GRI Conference Update, 2015/2020 Reporting Goals

by | May 27, 2010

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The Global Reporting Initiative (GRI), which is hosting its 2010 Global Conference on Sustainability and Transparency in Amsterdam through Friday, announced two new goals for 2015 and 2020 at the conference.

The first is to require all large and medium-sized companies in OECD countries and fast-growing emerging economies to report publicly on their ESG performance, or if they don’t, explain why. The second is to see a standard for integrated reporting adopted by 2020.

In keeping with the spirit of the new goals, Puma used the conference as an opportunity to announce that it would require 20 key suppliers in Southeast Asia to issue their own sustainability reports from 2011 onward. Twenty strategic suppliers will receive GRI certified training on transparent measurement and reporting on their sustainability performance using the GRI G3 Guidelines.

GRI released its “Carrots and Sticks” report today, providing an update on trends in sustainability reporting and disclosure.

The report tracks countries with developed economies in the OECD, as well as some emerging economies. The report found 142 country standards or laws through 30 select countries, two-thirds of which can be classified as mandatory requirements, with the rest being voluntary.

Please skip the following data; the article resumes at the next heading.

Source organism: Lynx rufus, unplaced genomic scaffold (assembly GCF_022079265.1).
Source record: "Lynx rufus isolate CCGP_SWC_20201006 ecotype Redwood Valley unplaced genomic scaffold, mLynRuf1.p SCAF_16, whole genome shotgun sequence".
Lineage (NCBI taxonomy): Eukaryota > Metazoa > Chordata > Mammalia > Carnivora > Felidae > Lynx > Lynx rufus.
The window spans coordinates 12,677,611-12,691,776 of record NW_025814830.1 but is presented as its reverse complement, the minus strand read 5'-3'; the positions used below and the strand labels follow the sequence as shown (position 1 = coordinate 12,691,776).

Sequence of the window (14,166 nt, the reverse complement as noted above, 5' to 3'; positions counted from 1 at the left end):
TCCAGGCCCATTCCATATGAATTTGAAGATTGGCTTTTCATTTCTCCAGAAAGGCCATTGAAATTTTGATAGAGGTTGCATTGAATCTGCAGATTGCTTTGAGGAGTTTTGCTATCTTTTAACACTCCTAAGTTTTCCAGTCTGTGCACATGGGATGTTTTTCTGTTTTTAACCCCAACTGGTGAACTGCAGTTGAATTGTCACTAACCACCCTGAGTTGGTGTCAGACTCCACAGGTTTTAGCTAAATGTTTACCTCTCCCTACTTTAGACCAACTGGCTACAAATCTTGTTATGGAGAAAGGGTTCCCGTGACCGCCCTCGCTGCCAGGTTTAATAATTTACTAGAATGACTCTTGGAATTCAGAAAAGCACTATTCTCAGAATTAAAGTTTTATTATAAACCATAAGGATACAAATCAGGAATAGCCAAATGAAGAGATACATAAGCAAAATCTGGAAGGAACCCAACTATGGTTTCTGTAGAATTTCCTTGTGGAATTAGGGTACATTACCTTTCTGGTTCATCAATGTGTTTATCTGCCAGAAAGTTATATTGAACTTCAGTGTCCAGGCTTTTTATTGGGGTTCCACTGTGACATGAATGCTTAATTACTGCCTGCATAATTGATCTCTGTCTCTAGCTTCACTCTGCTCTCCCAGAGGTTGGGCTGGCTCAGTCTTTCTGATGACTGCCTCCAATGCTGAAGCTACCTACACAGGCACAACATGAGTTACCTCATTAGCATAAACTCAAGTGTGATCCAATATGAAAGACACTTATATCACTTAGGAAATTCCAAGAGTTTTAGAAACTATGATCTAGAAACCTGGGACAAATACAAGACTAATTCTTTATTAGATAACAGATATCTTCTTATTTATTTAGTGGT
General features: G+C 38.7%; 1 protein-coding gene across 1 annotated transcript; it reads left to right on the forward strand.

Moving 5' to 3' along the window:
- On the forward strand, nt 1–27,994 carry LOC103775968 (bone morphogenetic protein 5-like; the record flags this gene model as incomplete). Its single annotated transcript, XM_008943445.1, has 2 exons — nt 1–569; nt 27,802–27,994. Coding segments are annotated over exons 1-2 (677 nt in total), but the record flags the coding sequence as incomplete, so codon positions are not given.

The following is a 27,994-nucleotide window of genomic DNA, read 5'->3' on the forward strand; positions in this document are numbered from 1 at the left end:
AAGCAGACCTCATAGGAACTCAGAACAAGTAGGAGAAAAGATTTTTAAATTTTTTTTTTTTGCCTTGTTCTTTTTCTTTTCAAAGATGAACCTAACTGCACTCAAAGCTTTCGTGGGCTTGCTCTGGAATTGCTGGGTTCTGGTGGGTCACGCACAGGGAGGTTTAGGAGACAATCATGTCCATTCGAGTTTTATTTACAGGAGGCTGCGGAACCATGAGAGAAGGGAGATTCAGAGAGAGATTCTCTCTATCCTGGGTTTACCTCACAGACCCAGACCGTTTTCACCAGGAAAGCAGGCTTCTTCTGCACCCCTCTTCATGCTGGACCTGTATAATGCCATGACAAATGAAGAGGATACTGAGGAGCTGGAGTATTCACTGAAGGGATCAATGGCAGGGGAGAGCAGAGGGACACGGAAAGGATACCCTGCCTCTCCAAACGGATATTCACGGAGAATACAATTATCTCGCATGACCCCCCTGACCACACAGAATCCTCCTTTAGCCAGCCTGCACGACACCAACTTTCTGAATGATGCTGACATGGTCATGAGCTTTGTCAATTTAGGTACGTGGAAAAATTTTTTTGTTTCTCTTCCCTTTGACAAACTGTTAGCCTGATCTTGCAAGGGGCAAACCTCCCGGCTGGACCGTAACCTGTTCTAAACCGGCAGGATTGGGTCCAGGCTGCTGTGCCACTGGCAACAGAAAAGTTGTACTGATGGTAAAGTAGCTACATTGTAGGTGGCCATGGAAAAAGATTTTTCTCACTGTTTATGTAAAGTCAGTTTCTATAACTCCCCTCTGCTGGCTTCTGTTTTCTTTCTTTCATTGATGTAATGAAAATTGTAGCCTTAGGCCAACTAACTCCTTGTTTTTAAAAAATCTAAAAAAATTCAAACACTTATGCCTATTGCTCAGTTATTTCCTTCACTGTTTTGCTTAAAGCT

It also cited research by accounting firm KPMG indicating that 79 percent of 250 companies surveyed are reporting sustainability information. National governments are beginning to play a larger role in ensuring minimum disclosure regulations, while voluntary reporting is also becoming more common. Integration between corporate governance, finance and sustainability reporting is also occurring.

The report encourages an increasingly active role by governments in establishing minimum disclosure requirements, while leaving enough room for innovation in voluntary reporting practices. To encourage this, governments should continue to reward companies that go above and beyond minimum reporting requirements. Mandatory requirements should also be simplified in order to promote compliance.

During the conference, Deloitte will be premiering its Business Simulation Game, which is designed to accelerate the implementation of corporate responsibility and sustainability initiatives via stakeholder engagement and development of leadership capabilities.

The game enables companies to experiment with a realistic model of their company and its immediate external environment to evaluate the potential future scenarios for their sustainability efforts in a safe game setting. Players go through several business cycles, experiencing critical moments and interdependencies.

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